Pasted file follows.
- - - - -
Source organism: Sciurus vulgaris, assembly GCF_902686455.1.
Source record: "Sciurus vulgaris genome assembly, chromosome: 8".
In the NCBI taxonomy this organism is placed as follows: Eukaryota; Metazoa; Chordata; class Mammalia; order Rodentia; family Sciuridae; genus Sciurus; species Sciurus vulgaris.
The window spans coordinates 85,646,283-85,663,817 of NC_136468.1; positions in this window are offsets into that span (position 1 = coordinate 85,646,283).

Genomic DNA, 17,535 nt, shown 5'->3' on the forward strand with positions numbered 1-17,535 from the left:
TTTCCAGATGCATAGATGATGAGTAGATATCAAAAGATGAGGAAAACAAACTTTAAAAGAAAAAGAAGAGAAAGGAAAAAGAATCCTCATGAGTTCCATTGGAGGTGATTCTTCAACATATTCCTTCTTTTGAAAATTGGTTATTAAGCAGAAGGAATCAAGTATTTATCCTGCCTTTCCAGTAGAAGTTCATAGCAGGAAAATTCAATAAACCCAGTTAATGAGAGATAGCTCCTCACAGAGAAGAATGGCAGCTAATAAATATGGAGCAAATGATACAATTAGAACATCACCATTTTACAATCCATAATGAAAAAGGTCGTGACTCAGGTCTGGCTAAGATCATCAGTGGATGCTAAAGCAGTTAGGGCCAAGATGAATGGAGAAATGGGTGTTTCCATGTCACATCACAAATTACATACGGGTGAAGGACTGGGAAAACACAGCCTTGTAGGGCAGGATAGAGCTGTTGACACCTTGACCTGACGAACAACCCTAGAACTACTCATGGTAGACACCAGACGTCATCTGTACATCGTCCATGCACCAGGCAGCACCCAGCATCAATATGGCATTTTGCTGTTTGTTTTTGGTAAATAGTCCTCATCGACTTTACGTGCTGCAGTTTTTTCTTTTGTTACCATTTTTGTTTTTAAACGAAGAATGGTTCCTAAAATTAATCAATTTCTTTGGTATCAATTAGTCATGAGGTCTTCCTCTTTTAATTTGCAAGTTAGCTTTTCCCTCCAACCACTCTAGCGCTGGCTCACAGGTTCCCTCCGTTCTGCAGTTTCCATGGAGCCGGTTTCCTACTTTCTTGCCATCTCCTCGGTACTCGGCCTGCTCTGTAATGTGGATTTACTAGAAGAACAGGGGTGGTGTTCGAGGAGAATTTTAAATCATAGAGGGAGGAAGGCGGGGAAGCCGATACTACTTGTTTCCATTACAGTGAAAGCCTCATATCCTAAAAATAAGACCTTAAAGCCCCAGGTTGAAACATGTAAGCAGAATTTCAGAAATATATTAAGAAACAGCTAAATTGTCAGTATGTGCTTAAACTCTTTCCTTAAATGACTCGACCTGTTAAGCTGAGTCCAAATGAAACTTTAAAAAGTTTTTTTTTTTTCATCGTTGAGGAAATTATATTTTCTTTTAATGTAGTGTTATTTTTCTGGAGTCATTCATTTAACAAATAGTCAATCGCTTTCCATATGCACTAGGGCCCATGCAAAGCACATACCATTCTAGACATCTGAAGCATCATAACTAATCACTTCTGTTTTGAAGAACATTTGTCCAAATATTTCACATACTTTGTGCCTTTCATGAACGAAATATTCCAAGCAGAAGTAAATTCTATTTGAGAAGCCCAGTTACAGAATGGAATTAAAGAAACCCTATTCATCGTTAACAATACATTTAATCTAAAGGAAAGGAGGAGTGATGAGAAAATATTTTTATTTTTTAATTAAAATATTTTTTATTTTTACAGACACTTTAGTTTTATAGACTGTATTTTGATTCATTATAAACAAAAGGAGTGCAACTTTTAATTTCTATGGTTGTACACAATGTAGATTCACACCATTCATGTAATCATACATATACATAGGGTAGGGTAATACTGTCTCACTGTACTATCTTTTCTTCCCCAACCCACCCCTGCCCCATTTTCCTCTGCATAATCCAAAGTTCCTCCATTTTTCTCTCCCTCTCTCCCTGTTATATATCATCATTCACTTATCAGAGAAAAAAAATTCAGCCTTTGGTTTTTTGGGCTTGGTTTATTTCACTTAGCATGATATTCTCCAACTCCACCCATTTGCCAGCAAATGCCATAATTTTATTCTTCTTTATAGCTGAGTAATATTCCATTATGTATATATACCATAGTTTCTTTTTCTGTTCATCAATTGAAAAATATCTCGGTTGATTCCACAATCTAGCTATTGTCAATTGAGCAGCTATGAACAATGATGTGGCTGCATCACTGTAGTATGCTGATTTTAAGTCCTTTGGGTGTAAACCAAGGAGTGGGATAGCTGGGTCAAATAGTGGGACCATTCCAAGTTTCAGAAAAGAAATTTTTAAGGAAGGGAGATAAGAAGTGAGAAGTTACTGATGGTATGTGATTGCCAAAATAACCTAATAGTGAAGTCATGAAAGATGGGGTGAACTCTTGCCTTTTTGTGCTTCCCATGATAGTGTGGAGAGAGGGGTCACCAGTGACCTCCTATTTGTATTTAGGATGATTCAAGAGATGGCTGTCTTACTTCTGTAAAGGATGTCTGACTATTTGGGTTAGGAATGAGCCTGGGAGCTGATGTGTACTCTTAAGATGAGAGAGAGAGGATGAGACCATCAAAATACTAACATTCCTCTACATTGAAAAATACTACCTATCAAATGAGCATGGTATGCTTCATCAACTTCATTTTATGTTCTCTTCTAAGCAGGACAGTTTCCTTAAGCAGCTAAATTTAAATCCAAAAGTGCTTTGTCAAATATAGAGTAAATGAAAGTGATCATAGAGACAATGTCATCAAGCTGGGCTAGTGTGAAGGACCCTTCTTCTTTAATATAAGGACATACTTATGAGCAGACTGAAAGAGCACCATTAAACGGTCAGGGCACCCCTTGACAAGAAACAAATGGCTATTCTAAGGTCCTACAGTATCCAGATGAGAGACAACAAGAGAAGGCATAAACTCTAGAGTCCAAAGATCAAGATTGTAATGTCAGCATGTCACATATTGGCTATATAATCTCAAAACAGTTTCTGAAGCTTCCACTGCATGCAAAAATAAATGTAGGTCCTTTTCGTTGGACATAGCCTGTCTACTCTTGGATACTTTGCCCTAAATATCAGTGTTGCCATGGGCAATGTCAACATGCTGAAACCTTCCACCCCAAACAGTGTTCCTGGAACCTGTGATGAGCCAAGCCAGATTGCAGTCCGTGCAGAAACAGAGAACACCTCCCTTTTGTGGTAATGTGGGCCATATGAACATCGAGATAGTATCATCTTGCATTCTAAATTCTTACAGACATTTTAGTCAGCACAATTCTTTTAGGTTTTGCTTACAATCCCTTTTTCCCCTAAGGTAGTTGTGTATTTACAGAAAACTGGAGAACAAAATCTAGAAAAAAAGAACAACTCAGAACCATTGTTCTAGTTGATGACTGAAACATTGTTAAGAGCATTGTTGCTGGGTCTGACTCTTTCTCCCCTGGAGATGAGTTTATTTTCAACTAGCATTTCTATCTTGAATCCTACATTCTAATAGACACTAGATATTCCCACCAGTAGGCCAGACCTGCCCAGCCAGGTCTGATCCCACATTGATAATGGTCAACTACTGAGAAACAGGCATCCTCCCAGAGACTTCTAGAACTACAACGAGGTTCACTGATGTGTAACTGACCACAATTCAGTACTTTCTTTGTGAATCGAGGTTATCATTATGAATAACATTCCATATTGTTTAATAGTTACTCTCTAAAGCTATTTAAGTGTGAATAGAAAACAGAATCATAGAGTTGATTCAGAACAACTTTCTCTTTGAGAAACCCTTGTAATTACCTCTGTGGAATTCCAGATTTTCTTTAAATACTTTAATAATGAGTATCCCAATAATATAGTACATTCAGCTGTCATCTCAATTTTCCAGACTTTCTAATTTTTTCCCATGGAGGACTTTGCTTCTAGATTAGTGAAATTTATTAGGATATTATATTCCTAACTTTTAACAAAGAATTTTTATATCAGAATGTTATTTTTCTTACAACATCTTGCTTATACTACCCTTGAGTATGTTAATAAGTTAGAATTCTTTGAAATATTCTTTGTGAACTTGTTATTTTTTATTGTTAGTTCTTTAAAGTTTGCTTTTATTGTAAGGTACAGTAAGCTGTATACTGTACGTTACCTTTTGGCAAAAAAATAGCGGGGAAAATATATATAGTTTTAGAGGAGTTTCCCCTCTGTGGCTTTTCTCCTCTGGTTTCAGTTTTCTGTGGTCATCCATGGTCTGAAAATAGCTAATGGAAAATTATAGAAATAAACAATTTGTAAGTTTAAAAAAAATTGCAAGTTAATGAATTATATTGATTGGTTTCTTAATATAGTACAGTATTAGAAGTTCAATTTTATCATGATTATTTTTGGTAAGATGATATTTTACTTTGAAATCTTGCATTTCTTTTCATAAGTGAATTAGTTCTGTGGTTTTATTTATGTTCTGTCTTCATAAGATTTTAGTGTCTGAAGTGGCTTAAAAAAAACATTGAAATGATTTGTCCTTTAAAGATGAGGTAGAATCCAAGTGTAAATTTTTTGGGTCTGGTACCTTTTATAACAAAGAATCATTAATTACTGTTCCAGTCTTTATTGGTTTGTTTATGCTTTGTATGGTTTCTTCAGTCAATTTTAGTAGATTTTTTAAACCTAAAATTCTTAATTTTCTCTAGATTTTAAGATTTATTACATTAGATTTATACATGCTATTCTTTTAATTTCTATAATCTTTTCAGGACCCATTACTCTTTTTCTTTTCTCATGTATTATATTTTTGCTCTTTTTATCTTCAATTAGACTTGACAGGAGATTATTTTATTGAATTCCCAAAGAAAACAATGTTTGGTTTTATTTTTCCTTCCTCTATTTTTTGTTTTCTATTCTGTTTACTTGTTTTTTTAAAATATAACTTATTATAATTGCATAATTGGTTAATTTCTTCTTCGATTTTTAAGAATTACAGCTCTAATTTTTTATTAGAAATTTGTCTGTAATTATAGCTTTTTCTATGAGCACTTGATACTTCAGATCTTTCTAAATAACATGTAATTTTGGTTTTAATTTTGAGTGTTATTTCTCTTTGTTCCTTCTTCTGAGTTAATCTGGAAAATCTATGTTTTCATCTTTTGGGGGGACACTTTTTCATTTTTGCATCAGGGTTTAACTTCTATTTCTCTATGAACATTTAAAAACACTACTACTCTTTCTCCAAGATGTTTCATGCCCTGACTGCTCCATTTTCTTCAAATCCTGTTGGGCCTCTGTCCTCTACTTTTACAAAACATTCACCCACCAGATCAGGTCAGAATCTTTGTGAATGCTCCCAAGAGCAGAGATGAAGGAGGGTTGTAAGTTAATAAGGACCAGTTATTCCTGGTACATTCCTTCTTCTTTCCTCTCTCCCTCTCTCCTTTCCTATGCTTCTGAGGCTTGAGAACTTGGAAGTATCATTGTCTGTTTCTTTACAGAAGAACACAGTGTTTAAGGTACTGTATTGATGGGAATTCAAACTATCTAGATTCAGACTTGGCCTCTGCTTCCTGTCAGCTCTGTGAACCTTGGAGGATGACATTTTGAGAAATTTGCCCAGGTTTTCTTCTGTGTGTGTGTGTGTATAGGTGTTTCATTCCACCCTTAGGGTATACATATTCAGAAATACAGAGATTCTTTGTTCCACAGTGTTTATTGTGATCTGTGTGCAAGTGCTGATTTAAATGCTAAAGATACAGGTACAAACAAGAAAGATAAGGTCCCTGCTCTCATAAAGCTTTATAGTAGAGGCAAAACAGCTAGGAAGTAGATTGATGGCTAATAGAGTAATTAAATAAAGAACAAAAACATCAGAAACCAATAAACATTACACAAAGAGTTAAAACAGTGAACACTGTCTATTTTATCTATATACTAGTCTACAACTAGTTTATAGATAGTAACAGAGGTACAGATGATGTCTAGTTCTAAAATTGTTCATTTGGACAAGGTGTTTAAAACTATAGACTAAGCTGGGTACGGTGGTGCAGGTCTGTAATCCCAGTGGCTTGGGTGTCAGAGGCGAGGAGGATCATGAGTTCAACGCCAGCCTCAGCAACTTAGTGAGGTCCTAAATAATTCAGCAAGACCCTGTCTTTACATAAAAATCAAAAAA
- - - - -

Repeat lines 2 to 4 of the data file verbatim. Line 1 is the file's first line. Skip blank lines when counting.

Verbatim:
Source record: "Sciurus vulgaris genome assembly, chromosome: 8".
In the NCBI taxonomy this organism is placed as follows: Eukaryota; Metazoa; Chordata; class Mammalia; order Rodentia; family Sciuridae; genus Sciurus; species Sciurus vulgaris.
The window spans coordinates 85,646,283-85,663,817 of NC_136468.1; positions in this window are offsets into that span (position 1 = coordinate 85,646,283).